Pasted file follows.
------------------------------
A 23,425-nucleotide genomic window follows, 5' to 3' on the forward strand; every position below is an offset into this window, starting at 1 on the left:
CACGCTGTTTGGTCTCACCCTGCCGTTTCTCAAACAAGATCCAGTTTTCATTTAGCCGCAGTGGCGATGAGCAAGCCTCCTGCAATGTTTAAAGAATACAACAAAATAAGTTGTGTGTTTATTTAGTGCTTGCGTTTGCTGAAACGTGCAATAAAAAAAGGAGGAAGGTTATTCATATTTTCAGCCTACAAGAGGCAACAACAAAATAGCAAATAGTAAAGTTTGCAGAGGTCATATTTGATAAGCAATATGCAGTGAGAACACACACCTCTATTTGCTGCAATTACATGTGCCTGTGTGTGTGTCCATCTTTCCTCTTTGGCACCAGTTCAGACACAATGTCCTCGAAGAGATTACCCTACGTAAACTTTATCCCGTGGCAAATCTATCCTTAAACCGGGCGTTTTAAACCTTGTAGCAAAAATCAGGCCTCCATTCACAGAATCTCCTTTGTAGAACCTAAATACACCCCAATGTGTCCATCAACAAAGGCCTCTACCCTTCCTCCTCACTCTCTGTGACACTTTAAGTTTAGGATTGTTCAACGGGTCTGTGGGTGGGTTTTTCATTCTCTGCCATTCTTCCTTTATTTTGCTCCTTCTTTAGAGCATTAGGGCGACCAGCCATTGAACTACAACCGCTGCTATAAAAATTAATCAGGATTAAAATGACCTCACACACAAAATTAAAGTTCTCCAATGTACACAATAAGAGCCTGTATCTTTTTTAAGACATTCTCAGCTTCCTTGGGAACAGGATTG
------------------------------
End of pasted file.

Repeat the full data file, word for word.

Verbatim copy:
A 23,425-nucleotide genomic window follows, 5' to 3' on the forward strand; every position below is an offset into this window, starting at 1 on the left:
CACGCTGTTTGGTCTCACCCTGCCGTTTCTCAAACAAGATCCAGTTTTCATTTAGCCGCAGTGGCGATGAGCAAGCCTCCTGCAATGTTTAAAGAATACAACAAAATAAGTTGTGTGTTTATTTAGTGCTTGCGTTTGCTGAAACGTGCAATAAAAAAAGGAGGAAGGTTATTCATATTTTCAGCCTACAAGAGGCAACAACAAAATAGCAAATAGTAAAGTTTGCAGAGGTCATATTTGATAAGCAATATGCAGTGAGAACACACACCTCTATTTGCTGCAATTACATGTGCCTGTGTGTGTGTCCATCTTTCCTCTTTGGCACCAGTTCAGACACAATGTCCTCGAAGAGATTACCCTACGTAAACTTTATCCCGTGGCAAATCTATCCTTAAACCGGGCGTTTTAAACCTTGTAGCAAAAATCAGGCCTCCATTCACAGAATCTCCTTTGTAGAACCTAAATACACCCCAATGTGTCCATCAACAAAGGCCTCTACCCTTCCTCCTCACTCTCTGTGACACTTTAAGTTTAGGATTGTTCAACGGGTCTGTGGGTGGGTTTTTCATTCTCTGCCATTCTTCCTTTATTTTGCTCCTTCTTTAGAGCATTAGGGCGACCAGCCATTGAACTACAACCGCTGCTATAAAAATTAATCAGGATTAAAATGACCTCACACACAAAATTAAAGTTCTCCAATGTACACAATAAGAGCCTGTATCTTTTTTAAGACATTCTCAGCTTCCTTGGGAACAGGATTG